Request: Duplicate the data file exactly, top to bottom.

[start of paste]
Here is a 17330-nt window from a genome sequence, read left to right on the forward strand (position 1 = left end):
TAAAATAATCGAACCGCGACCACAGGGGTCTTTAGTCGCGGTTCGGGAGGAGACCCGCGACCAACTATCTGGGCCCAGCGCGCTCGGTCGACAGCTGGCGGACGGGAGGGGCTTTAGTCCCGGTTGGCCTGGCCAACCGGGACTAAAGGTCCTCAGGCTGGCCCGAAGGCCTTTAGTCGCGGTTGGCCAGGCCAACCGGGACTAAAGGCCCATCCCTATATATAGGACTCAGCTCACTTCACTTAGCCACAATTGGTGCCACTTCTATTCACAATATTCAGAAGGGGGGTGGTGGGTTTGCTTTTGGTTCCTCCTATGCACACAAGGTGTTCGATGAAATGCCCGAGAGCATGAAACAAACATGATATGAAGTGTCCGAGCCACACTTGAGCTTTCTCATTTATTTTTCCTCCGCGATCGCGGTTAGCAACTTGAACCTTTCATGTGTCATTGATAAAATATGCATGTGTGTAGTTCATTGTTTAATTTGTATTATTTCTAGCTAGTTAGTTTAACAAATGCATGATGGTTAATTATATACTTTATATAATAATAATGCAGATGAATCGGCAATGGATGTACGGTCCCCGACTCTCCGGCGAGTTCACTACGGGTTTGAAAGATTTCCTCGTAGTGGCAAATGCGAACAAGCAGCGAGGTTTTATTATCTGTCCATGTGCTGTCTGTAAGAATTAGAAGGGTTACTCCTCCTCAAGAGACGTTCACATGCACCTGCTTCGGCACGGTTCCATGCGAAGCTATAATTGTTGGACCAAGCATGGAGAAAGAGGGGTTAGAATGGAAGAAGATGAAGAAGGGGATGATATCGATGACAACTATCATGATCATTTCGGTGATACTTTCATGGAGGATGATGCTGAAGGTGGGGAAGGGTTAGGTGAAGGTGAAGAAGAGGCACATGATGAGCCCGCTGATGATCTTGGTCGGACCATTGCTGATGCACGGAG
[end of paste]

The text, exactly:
Here is a 17330-nt window from a genome sequence, read left to right on the forward strand (position 1 = left end):
TAAAATAATCGAACCGCGACCACAGGGGTCTTTAGTCGCGGTTCGGGAGGAGACCCGCGACCAACTATCTGGGCCCAGCGCGCTCGGTCGACAGCTGGCGGACGGGAGGGGCTTTAGTCCCGGTTGGCCTGGCCAACCGGGACTAAAGGTCCTCAGGCTGGCCCGAAGGCCTTTAGTCGCGGTTGGCCAGGCCAACCGGGACTAAAGGCCCATCCCTATATATAGGACTCAGCTCACTTCACTTAGCCACAATTGGTGCCACTTCTATTCACAATATTCAGAAGGGGGGTGGTGGGTTTGCTTTTGGTTCCTCCTATGCACACAAGGTGTTCGATGAAATGCCCGAGAGCATGAAACAAACATGATATGAAGTGTCCGAGCCACACTTGAGCTTTCTCATTTATTTTTCCTCCGCGATCGCGGTTAGCAACTTGAACCTTTCATGTGTCATTGATAAAATATGCATGTGTGTAGTTCATTGTTTAATTTGTATTATTTCTAGCTAGTTAGTTTAACAAATGCATGATGGTTAATTATATACTTTATATAATAATAATGCAGATGAATCGGCAATGGATGTACGGTCCCCGACTCTCCGGCGAGTTCACTACGGGTTTGAAAGATTTCCTCGTAGTGGCAAATGCGAACAAGCAGCGAGGTTTTATTATCTGTCCATGTGCTGTCTGTAAGAATTAGAAGGGTTACTCCTCCTCAAGAGACGTTCACATGCACCTGCTTCGGCACGGTTCCATGCGAAGCTATAATTGTTGGACCAAGCATGGAGAAAGAGGGGTTAGAATGGAAGAAGATGAAGAAGGGGATGATATCGATGACAACTATCATGATCATTTCGGTGATACTTTCATGGAGGATGATGCTGAAGGTGGGGAAGGGTTAGGTGAAGGTGAAGAAGAGGCACATGATGAGCCCGCTGATGATCTTGGTCGGACCATTGCTGATGCACGGAG